With four days still to go before his single day of Olympic competition, N.C. State rising senior Lucas Kozeniesky is soaking in the entire experience. Monday, he'll compete in the 10-meter air rifle. Thursday, he was as much a tourist as an Olympian.
“I'm enjoying myself,” Kozeniesky said. “It's a lot of fun. The shooting venue is great, the best facility I've ever seen. The facilities at the village are really nice. I have a great view from where I'm staying at the Olympic village. I don't have any complaints. It's been a lot of fun meeting everyone.”
Because Kozeniesky is only 21, and because competitive target-shooters can have careers that can span generations – 37-year-old skeet shooter Kim Rohde is here looking for her sixth straight medal, having won her first in Atlanta – he's almost like a rookie at an All-Star Game: precocious, but with the best presumably still lying ahead.
There aren't many Olympians who can think of this as their “first” Olympics, a presumptuous assumption to make, but in the shooting world Kozeniesky can reasonably expect to make another Olympics at some point in his life, especially as he progresses beyond air rifle to the other two rifle disciplines.
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“The timing of this Olympics, I kind of peaked to make the team,” Kozeniesky said. “There's still a lot I can learn and information I can gather before I push my way up to the next level. This is a good experience and I can learn what I can from this time and spend the next four years training hard in air rifle and get ready for 2020.”
Matt Emmons, now a three-time medalist who moved to the Czech Republic to further his shooting career, started out that way in 2004. He shot all three rifle disciplines in his first Olympics. Air rifle was the first on the schedule.
“I was really, really nervous,” Emmons said. “I didn't know what to expect, but I was really happy with how I dealt with it and I was able to carry that momentum forward into my next events. Even though I only finished ninth, I felt pretty darn good about it. For Lucas, he's got a great head on his shoulders. I'm really impressed with how he shot at the tryout. To do that three days in a row is fantastic.”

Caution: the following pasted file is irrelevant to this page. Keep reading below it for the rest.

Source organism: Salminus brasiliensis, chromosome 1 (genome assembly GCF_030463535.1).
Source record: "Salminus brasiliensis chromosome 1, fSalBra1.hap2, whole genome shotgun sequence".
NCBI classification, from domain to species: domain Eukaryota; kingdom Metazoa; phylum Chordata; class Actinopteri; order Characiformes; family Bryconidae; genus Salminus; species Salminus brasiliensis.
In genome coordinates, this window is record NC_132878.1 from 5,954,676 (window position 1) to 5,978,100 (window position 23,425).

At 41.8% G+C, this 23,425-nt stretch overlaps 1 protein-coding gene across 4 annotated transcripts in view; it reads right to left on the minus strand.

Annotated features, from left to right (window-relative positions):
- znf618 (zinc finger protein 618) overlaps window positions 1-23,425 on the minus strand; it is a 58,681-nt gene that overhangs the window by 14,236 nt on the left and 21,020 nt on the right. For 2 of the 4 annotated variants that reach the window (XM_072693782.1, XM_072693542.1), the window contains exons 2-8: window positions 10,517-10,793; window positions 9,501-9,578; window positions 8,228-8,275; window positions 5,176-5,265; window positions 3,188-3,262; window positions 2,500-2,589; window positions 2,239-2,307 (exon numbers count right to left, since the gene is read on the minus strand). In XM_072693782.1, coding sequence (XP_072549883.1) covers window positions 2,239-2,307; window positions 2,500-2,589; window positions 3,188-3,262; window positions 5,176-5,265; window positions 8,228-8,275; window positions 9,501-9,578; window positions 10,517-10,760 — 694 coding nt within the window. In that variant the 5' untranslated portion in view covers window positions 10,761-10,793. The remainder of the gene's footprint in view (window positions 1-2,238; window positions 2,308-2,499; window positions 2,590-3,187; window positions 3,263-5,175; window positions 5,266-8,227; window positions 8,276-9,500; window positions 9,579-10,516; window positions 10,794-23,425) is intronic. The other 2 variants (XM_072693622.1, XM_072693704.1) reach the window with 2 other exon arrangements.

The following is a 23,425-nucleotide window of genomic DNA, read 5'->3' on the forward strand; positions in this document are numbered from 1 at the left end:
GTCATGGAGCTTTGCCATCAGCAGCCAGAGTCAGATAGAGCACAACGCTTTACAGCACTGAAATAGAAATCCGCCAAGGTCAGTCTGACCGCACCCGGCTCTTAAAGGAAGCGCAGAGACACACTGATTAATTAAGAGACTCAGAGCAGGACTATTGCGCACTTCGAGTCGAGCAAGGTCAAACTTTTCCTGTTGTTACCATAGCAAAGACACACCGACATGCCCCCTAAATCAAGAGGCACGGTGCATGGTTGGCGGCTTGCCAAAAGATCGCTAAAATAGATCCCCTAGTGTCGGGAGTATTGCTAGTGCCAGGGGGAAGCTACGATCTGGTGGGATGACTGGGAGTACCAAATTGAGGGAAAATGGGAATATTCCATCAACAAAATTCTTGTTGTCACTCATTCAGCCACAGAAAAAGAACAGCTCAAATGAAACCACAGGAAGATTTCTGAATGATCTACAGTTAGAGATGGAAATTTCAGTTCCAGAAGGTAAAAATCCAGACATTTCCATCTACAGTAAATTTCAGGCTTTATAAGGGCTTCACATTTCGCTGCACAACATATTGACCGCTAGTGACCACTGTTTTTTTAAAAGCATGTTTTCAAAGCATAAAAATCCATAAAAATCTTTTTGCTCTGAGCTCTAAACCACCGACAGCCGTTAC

Emmons and Kozeniesky were both on the U.S. team at the World Championships in Thailand in April, where Kozeniesky peppered him with questions about how to advance in the world of elite target shooting. Emmons' advice this week: Think ahead.
“Really the thing is, and he and I have talked, right now maximize the experience, do the best you can with what you have,” Emmons said. “But really, he's so young, it's like looking forward to the next games, built on it and carry it forward. … (In rifle) he's not quite as good at it yet, not at the world level, and he's fully aware of that. That's fine. He's getting experience and he can continue building on it. He has four more years to get better. He can get there next time.”
Kozeniesky would make history if he can medal Monday; no American male has ever medaled in air rifle. Before that, he'll march in the Opening Ceremonies on Friday with the rest of the U.S. team. His family, coach and girlfriend are scheduled to arrive Saturday. For now, he's just enjoying the ride.
Luke DeCock: 919-829-8947, firstname.lastname@example.org, @LukeDeCock